History of Kickboxing

History of Kickboxing

Muay Thai kickboxing is a martial art that originated with the Thai military. It is sometimes referred to as “the science of eight limbs” since two arms are used for punching, two feet for kicking, two elbows for striking, and two knees for striking.

Various forms of kickboxing have long been practiced throughout Southeast Asia. As with most countries in the region, Thai culture is highly influenced by ancient civilizations within Southeast Asia. The origins of Muay Thai are unclear. One theory is that it was with the Thai people before the Thai immigration to Southeast Asia from China. Another is that it was adopted from Khmer martial arts. A third theory is that a little bit of both theories occurred. Muay Thai evolved from its ancestor, Muay Boron (“ancient boxing”), an unarmed combat used by Siamese soldiers in conjunction with Krabi Krabong, the weapon-based style.

As well as continuing to function as a practical fighting technique for use in actual warfare, Muay Thai became a sport in which the opponents fought in front of spectators who went for entertainment. These contests gradually became an integral part of local festivals and celebrations, especially those held at temples. It was even used to entertain kings. Eventually, the previously bare-fisted fighters started wearing lengths of rope wrapped around their hands and forearms. This type of match was called Muay Kadar Chuek.

Muay gradually became a possible means of personal advancement as the nobility invited selected fighters to come to live in the Royal palace to teach Muay to the staff of the royal household, soldiers, princes, or the king’s personal guards. This “royal Muay” was called Muay Luang.

Sometime during the Ayutthaya Period, a platoon of royal guards was established, whose duty was to protect king and the country. They were known as Grom Nak Muay (Muay Fighters’ Regiment). This royal patronage of Muay continued through the reigns of Rama V and VII.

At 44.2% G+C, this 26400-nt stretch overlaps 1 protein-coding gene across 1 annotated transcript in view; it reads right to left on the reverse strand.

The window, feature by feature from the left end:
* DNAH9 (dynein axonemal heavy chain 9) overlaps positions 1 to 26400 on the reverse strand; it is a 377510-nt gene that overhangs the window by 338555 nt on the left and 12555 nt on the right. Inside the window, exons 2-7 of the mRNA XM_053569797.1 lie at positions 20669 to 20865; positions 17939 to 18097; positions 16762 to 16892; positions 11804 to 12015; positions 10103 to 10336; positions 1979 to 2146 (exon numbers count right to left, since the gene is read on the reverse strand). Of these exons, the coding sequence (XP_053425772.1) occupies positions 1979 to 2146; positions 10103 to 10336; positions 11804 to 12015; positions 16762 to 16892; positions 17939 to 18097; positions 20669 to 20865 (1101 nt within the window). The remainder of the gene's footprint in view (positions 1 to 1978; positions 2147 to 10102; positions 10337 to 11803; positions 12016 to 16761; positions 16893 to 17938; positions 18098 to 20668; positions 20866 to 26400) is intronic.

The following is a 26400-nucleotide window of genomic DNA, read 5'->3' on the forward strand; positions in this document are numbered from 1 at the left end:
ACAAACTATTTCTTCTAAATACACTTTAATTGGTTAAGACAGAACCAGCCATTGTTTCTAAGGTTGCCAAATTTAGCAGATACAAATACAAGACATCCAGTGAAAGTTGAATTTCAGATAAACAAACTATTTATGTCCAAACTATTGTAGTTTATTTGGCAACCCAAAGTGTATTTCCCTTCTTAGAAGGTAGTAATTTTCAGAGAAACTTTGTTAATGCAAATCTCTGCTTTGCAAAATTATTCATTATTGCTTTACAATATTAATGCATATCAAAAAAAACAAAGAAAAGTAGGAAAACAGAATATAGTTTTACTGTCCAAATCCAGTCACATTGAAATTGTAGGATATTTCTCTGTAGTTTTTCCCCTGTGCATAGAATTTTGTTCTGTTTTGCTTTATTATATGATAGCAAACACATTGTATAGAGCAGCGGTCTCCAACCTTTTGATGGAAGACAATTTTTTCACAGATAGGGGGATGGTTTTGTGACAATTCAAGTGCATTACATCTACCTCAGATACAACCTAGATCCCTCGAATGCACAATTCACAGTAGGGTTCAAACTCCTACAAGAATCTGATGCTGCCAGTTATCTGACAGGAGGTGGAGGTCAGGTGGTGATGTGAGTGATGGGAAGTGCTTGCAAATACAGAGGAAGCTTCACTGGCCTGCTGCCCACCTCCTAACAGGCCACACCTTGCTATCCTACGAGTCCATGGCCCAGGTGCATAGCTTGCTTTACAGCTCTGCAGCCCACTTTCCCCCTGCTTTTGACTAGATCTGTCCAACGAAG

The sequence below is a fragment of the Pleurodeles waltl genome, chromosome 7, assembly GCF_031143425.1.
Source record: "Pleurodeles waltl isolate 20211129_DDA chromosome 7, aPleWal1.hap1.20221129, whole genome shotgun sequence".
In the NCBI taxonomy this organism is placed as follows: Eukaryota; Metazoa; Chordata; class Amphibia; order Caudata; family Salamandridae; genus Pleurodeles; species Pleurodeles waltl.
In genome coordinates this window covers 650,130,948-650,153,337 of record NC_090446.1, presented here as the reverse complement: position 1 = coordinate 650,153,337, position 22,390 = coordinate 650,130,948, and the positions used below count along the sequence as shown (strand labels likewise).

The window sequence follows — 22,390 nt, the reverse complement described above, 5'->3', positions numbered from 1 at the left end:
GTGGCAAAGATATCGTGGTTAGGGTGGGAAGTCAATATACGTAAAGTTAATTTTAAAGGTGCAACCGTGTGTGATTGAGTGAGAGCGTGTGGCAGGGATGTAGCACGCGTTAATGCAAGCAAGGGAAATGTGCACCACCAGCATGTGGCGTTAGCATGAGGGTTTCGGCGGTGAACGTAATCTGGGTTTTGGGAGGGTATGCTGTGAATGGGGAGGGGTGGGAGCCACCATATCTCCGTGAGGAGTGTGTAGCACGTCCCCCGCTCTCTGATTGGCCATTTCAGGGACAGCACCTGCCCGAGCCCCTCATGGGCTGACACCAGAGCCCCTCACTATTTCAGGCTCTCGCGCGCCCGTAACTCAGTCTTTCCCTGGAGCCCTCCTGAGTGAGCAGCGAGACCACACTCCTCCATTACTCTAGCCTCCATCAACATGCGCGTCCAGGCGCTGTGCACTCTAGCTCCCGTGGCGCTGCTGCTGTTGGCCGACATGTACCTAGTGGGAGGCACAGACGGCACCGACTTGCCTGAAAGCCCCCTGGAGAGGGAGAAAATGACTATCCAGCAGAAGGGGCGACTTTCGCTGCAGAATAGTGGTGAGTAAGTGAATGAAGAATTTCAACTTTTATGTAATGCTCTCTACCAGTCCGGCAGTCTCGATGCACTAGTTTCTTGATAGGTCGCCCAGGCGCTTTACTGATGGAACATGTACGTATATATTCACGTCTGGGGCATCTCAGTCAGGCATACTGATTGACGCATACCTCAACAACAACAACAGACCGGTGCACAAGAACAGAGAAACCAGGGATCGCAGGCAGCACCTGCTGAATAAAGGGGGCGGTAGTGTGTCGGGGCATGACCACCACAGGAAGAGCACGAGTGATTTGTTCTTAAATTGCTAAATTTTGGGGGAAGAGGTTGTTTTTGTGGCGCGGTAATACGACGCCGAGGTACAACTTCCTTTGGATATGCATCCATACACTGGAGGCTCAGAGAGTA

The ascension of King Chulalongkorn (Rama V) to the throne in 1868 ushered in a Golden Age, not only for Muay but also for the whole country of Thailand. Muay progressed greatly during the reign of Rama V as a direct result of the king’s personal interest in the art. The country was at peace, and Muay functioned as a means of physical exercise, self-defense, recreation, and personal advancement. Masters of the art, such as former fighters or soldiers, began teaching Muay in training camps where students were provided with food and shelter. Trainees were treated as one family, and it was customary for students to adopt the camp’s name as their own surname.

After the occurrence of a death in the ring, King Rama the VII pushed for codified rules for Muay Thai, and they were put into place. These included the rules that the fighters should wear modern gloves and cotton coverlets over the feet and ankles. It was also around this time in the 1920s that the term “Muay Thai” became commonly used while the older form of the style was referred to as Muay Boran.


Muay Thai heavily influenced the development of kickboxing, which was later introduced in Japan, Europe, and North America. While the terms Kickboxing and Muay Thai are often used as synonyms today, kickboxing was actually developed as an independent martial arts sport in the 1950s. In this form of kickboxing, opponents are allowed to hit each other with fists and feet, hitting above the hip. Using elbows or knees is forbidden and the use of the shins is seldom allowed.

Muay Thai Techniques

Elite Training Center teaches Muay Thai as a self-defense technique, as aerobic exercise, and as cross-training for Mixed Martial Arts and our Krav Maga systems. Basic movements include punches, elbow strikes, a variety of kicks, and knee strikes. Additionally, clinches are used both offensively and defensively. The “wall of defense” uses shoulders, arms, and legs to block the attacker’s moves, and is also taught for self-defense. Most Muay Thai techniques use the entire body movement, rotating the hip with each kick, punch, and block. That is why these techniques are so very powerful.

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